Designing with Danone looks a little different for each project. Because they have many brands, the in-house team tackles a redesign only when one is truly called for. The collective takes a few weeks to strategize and figure out what needs to change before they concern themselves too deeply with how they will make that change. This period might involve research or talking to consumers before landing on a solid creative brief to lead them.
“Sometimes we get projects where you think you need an entire brand reinvention, but you actually just need your portfolio and your design architecture to be solved,” Lauren said. “Like you have all the right equities and assets. So that creative brief part is integral.”
After the brief is determined, stakeholders and senior staff sign off on it, and anyone who will touch the brand during the project will get the brief so they’re involved early on in the process. They then go into a design strategy phase, which involves auditing the brand and market research, followed by the creative exploratory phase. That is where they really push the brand and see what it can do and what it could look like, and it involves a lot of consumer feedback to ensure they’re headed in the right direction. Then, the final step is fine-tuning the brand universe.
When Covid hit in early 2020, this made their design process infinitely more challenging. During this time, they worked on the coffee creamer and iced coffee brand International Delight. For the first round of creative, they worked with Stone Strategy, all while still figuring out how to work remotely—and eventually, the team developed a design strategy and clarity brief that highlighted what was working well for the brand as well as the opportunities to own the space even more.
“We did some consumer research, and there was just this mentality of ‘My day’s not right if I don't have my coffee with my favorite flavor of International Delight,’’” Nancy said. “We saw this as an opportunity for us to lean in and own this joyful feeling that our consumers get with the brand already, really owning our flavor celebration and our party. We are this joyful, really happy rainbow of flavors on the shelf. There's a lot of sameness in the creamer category, so we wanted to make sure that whatever we came up with was distinctly ownable for the brand. We know we have to show coffee on the front of the pack, but how can we make sure that we can point ours out in a lineup and ensure that the consumers can do the same as well?”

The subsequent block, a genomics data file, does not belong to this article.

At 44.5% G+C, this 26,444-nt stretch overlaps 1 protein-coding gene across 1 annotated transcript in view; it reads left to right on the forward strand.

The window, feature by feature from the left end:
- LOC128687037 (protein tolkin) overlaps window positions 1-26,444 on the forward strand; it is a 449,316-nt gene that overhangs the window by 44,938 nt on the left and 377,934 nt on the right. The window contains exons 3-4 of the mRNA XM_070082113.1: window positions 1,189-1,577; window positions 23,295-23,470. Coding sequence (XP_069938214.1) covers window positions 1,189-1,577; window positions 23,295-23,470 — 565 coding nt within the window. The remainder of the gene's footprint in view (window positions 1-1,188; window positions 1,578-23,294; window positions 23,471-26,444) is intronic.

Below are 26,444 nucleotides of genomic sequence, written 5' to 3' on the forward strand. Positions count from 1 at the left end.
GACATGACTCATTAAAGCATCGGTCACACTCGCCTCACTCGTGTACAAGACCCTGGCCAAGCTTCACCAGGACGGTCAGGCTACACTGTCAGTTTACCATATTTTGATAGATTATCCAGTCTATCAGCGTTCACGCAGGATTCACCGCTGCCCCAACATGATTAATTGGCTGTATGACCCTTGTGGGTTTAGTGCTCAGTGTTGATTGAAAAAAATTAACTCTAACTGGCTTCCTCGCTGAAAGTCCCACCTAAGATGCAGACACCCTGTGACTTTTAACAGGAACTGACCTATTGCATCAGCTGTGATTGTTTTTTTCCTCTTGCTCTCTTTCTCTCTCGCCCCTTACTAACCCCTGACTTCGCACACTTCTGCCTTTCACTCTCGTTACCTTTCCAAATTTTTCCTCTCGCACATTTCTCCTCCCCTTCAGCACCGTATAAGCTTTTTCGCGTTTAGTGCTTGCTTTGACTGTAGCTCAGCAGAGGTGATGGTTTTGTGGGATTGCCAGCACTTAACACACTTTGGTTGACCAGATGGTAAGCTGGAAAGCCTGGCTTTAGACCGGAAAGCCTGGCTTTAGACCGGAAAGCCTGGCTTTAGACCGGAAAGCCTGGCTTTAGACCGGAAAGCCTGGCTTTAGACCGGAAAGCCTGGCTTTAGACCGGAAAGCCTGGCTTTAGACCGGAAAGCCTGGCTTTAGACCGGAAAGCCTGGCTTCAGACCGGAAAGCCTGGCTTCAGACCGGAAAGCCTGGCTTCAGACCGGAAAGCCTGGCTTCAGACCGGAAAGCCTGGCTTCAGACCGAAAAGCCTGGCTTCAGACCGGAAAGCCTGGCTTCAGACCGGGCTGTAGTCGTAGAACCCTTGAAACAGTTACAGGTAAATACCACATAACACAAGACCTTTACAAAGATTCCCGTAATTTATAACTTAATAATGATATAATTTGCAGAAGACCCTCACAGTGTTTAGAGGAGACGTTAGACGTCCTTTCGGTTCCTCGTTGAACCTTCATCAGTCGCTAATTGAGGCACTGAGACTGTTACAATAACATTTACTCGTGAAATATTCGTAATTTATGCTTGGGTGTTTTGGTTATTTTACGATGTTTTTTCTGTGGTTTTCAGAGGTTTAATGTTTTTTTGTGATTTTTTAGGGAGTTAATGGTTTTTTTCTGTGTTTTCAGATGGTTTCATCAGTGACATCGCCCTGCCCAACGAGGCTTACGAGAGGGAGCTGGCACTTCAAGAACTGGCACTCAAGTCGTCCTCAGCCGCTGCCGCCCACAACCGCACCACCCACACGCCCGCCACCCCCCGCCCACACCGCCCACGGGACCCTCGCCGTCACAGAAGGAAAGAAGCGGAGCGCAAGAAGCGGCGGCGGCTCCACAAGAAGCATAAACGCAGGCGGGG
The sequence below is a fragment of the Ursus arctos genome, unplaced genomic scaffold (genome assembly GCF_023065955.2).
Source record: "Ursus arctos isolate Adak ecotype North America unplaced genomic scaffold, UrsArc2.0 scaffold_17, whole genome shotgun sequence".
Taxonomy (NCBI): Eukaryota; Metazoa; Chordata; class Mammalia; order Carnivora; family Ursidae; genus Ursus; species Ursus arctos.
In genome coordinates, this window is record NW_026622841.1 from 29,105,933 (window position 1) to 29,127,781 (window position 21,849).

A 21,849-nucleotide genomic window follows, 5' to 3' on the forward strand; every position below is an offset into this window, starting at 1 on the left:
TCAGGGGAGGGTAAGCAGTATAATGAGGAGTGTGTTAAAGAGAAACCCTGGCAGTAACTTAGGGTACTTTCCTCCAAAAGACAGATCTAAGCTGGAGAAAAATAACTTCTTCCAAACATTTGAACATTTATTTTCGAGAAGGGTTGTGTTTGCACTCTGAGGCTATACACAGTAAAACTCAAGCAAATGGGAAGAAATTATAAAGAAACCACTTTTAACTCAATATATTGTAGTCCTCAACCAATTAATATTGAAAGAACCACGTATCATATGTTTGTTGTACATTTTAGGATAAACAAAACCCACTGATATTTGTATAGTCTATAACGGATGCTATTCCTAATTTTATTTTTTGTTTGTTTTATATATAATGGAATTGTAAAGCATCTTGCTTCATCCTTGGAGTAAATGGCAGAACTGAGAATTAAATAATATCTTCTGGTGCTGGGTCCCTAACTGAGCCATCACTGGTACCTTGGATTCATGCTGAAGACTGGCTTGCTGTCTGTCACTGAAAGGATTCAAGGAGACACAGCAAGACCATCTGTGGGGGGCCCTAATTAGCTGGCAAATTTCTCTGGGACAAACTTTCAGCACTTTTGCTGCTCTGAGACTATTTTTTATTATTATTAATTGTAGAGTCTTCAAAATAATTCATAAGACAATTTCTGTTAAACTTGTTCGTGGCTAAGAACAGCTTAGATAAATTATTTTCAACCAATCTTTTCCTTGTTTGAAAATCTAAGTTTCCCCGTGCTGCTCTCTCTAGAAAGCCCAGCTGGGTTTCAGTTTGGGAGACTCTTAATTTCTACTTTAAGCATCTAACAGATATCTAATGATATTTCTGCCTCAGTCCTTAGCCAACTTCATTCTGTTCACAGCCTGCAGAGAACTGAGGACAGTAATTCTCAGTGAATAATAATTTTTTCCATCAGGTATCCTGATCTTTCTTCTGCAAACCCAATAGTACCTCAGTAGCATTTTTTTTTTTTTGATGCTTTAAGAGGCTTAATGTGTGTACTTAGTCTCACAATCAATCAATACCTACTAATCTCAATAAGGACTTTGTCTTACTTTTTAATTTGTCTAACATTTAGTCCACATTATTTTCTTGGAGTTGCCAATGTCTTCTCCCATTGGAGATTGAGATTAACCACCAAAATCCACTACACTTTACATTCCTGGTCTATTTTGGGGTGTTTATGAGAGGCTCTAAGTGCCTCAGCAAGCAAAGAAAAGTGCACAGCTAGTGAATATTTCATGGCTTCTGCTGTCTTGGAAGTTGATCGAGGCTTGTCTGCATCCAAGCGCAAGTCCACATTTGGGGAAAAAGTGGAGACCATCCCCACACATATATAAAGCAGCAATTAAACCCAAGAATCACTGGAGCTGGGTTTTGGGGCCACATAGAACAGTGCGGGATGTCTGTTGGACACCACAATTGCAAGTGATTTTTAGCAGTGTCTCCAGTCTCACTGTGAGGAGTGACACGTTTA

That’s quite a challenge, considering that International Delight has a vast array of flavors, including many limited edition and seasonal ones. So while the packaging is festive and playful, with adorable “mugmojis” and bright, bold colors, they also found a way to stand out confidently. The packaging features a yellow mug—a caffeinated sunshine of sorts that’s easily recognizable and feels like a positive first step in anyone’s morning routine.
Through all of the brands they get their hands on, Jane, Lauren, and Nancy (in addition to senior design manager Eric Winslow) have all discovered that in-house design can be a place where designers thrive. Every day can bring them a different design challenge, and they’re always working on a different brand. And ultimately, they get to be more involved in the process—a blessing and a curse, in its own way. In house, designers know that whatever work they produce will eventually come back to them, and the team is perpetually walking the line between taking risks and pushing the brand’s limits while preserving consumer loyalty and taking the brand down a logical route for its evolution.
“If it doesn't work for the business, we're the ones who are responsible for that,” Lauren said. “And even though we love something as designers or strategists, it's our brand. If we want that brand to survive, we need to use design for problem-solving and not just think about it as a beauty contest.”